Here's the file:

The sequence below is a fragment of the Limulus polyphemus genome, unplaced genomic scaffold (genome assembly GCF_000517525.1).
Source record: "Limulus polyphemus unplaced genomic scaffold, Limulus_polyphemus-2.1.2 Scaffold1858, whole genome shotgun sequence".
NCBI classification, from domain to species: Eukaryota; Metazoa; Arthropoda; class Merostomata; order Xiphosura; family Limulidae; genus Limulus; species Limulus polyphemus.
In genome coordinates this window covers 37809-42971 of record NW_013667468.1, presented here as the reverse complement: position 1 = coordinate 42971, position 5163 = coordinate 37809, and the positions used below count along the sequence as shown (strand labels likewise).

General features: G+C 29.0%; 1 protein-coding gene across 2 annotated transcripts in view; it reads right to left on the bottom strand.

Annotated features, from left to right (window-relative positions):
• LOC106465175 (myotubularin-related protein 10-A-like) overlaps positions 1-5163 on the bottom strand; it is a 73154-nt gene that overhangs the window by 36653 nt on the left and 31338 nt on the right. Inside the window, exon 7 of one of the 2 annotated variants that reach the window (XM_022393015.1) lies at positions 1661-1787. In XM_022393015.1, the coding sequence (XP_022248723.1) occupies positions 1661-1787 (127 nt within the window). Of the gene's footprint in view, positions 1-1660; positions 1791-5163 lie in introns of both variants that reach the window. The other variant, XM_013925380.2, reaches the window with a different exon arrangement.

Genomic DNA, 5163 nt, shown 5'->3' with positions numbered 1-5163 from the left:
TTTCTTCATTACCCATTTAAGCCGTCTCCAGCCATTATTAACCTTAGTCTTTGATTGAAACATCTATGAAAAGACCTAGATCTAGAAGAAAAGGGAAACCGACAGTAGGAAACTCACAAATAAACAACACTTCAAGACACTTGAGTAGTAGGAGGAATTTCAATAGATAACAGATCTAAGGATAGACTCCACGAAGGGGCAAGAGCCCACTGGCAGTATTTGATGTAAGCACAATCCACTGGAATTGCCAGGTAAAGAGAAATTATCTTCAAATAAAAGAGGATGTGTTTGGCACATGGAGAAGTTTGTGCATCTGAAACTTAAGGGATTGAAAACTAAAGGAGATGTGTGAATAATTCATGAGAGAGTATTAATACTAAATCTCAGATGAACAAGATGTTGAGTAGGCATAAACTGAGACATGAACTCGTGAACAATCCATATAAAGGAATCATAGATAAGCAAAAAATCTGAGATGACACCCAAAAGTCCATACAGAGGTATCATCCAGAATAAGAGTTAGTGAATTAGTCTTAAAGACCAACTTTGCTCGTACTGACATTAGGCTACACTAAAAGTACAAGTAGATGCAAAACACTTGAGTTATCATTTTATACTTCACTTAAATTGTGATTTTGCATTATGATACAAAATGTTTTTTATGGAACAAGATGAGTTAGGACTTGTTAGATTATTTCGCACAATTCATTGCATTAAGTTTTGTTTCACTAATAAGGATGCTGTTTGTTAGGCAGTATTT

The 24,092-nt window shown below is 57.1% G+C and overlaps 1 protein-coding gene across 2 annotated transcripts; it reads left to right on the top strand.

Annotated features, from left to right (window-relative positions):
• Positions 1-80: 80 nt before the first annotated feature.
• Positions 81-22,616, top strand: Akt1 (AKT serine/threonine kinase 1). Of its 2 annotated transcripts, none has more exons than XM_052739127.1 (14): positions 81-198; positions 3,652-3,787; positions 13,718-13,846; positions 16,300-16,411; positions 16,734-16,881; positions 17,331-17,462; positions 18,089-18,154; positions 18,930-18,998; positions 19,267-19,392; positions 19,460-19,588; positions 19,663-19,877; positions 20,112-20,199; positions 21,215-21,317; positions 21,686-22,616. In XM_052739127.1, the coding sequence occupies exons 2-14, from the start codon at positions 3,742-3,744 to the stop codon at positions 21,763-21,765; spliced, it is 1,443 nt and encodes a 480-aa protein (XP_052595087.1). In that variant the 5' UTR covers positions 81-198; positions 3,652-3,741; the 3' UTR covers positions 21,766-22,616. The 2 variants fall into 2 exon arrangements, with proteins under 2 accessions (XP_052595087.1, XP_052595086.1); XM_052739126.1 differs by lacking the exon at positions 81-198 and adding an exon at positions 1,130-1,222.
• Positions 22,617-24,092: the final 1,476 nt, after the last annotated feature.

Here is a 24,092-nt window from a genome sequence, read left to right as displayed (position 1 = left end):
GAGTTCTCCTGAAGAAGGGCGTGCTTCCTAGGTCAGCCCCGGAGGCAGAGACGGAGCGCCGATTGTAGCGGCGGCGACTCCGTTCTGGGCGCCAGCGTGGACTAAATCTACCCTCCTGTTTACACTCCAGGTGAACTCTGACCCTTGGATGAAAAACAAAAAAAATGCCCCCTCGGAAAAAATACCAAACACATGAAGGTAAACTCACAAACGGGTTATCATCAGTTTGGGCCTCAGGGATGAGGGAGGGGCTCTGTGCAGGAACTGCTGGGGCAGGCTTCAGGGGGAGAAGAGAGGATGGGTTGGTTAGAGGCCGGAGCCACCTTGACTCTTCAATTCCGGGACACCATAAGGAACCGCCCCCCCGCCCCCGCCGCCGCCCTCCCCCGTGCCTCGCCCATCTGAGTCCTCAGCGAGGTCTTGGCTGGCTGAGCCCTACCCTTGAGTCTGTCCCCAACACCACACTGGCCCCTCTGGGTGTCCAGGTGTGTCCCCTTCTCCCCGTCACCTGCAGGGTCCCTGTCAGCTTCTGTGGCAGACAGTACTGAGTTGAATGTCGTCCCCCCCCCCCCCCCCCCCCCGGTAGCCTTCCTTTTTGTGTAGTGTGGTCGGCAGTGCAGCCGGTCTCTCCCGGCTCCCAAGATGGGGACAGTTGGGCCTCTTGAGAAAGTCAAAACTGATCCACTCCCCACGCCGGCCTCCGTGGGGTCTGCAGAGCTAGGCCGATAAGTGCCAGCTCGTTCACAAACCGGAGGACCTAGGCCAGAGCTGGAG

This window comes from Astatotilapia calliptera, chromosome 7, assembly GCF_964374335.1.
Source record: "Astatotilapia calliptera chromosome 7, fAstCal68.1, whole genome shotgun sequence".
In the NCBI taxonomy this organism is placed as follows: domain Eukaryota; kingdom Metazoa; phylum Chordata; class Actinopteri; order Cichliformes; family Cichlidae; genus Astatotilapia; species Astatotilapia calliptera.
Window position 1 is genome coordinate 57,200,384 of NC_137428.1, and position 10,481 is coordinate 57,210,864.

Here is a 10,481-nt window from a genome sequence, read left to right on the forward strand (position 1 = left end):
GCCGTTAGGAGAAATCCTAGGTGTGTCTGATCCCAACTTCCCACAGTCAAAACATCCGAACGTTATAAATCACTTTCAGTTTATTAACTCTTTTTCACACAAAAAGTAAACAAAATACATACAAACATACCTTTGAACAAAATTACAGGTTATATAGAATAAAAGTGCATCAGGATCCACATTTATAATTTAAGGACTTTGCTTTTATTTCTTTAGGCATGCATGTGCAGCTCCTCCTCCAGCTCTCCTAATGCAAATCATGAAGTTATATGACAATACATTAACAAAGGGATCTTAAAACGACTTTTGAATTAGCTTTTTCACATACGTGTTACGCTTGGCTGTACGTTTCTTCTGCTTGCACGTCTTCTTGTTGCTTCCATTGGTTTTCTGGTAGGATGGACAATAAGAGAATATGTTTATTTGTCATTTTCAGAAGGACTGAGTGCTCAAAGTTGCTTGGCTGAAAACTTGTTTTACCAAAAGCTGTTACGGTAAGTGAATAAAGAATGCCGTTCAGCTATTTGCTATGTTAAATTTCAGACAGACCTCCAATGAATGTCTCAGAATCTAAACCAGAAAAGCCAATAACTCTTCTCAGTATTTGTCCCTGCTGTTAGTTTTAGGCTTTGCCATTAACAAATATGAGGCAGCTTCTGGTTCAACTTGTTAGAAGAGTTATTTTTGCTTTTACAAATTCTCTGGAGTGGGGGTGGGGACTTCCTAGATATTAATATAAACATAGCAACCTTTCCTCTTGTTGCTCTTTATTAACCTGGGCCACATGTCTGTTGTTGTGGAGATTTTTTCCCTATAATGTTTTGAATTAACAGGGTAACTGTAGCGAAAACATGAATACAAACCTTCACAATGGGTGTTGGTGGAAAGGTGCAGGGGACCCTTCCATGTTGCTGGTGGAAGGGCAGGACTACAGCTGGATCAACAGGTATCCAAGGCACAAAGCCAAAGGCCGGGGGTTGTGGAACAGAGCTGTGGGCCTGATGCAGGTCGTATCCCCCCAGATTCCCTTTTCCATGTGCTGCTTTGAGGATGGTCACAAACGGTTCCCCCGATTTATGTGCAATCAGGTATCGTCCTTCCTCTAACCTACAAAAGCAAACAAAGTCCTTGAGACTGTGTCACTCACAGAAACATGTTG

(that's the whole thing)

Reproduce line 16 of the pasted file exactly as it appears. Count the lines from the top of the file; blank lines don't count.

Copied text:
GAGTTCTCCTGAAGAAGGGCGTGCTTCCTAGGTCAGCCCCGGAGGCAGAGACGGAGCGCCGATTGTAGCGGCGGCGACTCCGTTCTGGGCGCCAGCGTGGACTAAATCTACCCTCCTGTTTACACTCCAGGTGAACTCTGACCCTTGGATGAAAAACAAAAAAAATGCCCCCTCGGAAAAAATACCAAACACATGAAGGTAAACTCACAAACGGGTTATCATCAGTTTGGGCCTCAGGGATGAGGGAGGGGCTCTGTGCAGGAACTGCTGGGGCAGGCTTCAGGGGGAGAAGAGAGGATGGGTTGGTTAGAGGCCGGAGCCACCTTGACTCTTCAATTCCGGGACACCATAAGGAACCGCCCCCCCGCCCCCGCCGCCGCCCTCCCCCGTGCCTCGCCCATCTGAGTCCTCAGCGAGGTCTTGGCTGGCTGAGCCCTACCCTTGAGTCTGTCCCCAACACCACACTGGCCCCTCTGGGTGTCCAGGTGTGTCCCCTTCTCCCCGTCACCTGCAGGGTCCCTGTCAGCTTCTGTGGCAGACAGTACTGAGTTGAATGTCGTCCCCCCCCCCCCCCCCCCCCCGGTAGCCTTCCTTTTTGTGTAGTGTGGTCGGCAGTGCAGCCGGTCTCTCCCGGCTCCCAAGATGGGGACAGTTGGGCCTCTTGAGAAAGTCAAAACTGATCCACTCCCCACGCCGGCCTCCGTGGGGTCTGCAGAGCTAGGCCGATAAGTGCCAGCTCGTTCACAAACCGGAGGACCTAGGCCAGAGCTGGAG